When Prohibition was repealed, the federal government mandated a three-tier system of alcohol regulation: supply, wholesaler and retail. Typically, when a supplier enters into an agreement with a wholesaler, the latter grants exclusivity within its territory for the brand. If the supplier decides it wants to work with someone new, the regulatory framework makes terminating the old relationship difficult. It also makes for legal work.
In Illinois, for example, a supplier may terminate an agreement only if it pays reasonable compensation. Dogfish Head is in federal court there now, arguing about what constitutes reasonable compensation.
In Virginia, meanwhile, Dogfish has been interceded in a territorial dispute between two wholesalers. The company decided to involve itself because “we felt strongly that one wholesaler had the right to our brand and the other did not,” Barnes said.
Working for a brewery makes for some interesting challenges, Barnes has discovered. Many involve alcohol regulations. State regulators “try their hardest to address every situation, but the cool stuff that our brewmaster and Sam [Calagione] come up with that they want to do is usually not addressed at all,” Barnes said.
Take the time Dogfish created a beer/wine hybrid. The problem was that beer and wine are taxed differently. The solution, she said, boiled down to this: If you have more of the ingredients that make beer as opposed to wine, the beverage is taxed as a beer.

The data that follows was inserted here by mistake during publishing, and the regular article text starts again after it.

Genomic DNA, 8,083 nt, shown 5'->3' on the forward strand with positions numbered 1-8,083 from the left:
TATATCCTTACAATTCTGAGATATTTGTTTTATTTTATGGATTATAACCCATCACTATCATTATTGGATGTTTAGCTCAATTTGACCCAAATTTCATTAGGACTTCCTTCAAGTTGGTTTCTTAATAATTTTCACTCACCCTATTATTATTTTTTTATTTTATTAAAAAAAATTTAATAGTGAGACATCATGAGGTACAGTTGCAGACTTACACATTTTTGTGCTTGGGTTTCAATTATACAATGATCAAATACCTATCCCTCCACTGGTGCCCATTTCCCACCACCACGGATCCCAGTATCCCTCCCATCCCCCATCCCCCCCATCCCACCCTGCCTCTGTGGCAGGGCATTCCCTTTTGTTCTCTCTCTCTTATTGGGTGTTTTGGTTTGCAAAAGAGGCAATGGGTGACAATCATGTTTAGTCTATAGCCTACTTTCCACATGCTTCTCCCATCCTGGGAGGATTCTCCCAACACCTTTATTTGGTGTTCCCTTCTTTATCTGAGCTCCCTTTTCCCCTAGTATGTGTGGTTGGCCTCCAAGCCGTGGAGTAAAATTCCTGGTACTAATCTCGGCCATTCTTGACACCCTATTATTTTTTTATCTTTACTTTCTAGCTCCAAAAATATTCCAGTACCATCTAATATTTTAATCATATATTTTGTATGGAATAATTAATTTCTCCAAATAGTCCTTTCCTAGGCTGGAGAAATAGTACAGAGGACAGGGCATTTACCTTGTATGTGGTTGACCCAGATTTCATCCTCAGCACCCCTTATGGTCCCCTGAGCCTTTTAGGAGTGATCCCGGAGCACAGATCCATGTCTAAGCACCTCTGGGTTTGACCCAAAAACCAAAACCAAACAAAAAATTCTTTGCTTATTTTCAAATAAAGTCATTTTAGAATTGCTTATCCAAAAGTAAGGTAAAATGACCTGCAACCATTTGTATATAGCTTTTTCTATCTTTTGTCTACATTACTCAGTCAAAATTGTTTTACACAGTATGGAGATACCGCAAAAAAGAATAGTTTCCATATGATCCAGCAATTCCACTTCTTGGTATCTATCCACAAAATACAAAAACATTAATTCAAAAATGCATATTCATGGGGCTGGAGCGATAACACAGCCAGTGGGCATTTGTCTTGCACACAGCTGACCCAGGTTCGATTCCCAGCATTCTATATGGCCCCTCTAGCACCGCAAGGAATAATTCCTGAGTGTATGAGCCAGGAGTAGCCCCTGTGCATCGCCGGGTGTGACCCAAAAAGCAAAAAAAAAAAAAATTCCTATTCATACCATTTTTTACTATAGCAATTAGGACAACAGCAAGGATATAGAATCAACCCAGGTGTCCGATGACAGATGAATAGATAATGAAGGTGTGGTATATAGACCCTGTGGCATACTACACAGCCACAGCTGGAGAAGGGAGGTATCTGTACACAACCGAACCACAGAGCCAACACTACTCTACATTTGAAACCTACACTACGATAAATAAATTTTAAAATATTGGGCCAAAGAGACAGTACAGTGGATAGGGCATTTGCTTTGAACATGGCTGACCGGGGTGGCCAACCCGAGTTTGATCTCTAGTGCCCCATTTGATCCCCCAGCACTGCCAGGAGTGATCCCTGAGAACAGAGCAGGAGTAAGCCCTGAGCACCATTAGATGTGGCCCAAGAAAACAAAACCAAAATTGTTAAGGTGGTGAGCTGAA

“It’s really fun, and it’s really outside-the-box thinking. It’s a cool job.”
Route to the top
Barnes graduated from Wake Forest University School of Law in May 2010. Brandon Barnes, still her fiancé at the time, was working at McDermott as an associate when Barnes graduated (they met in law school after Barnes had her offer to work at McDermott as a summer associate). Unfortunately, that was at the height of the financial crisis, and the firm deferred her start date.
She worked as a Constitutional Law Fellow at the Institute for Justice until she became an associate in McDermott’s antitrust and competition practice, where she defended health care mergers, assisted in counseling clients, and worked on civil and criminal antitrust cases.
She had found that she loved to draft contracts and work on deals, she said, but saw little of this work in her new position. She sought out Sorini, leader of McDermott’s alcohol regulatory and distribution group, who had recently lost an associate and gave Barnes some work for his brewery clients. “You name a small craft brewery, they’re his clients,” Barnes said.
She researched trade-practice issues for him, negotiating and drafting distribution agreements for breweries. Dogfish was a client, and when she found out the company was in the market for a young general counsel to grow with the brewery, she saw her opportunity.
“I know that one of the reasons they hired me was that I’ve done a lot of the regulatory work with Marc,” Barnes said.
Barnes was born in Pittsburgh. She and Brandon haven’t had any kids, she said, but she considers her dogs her children. Her hobbies include landscape photography and travel.
[State regulators] try their hardest to address every situation, but the cool stuff that our brewmaster and Sam [Calagione] come up with that they want to do is usually not addressed at all.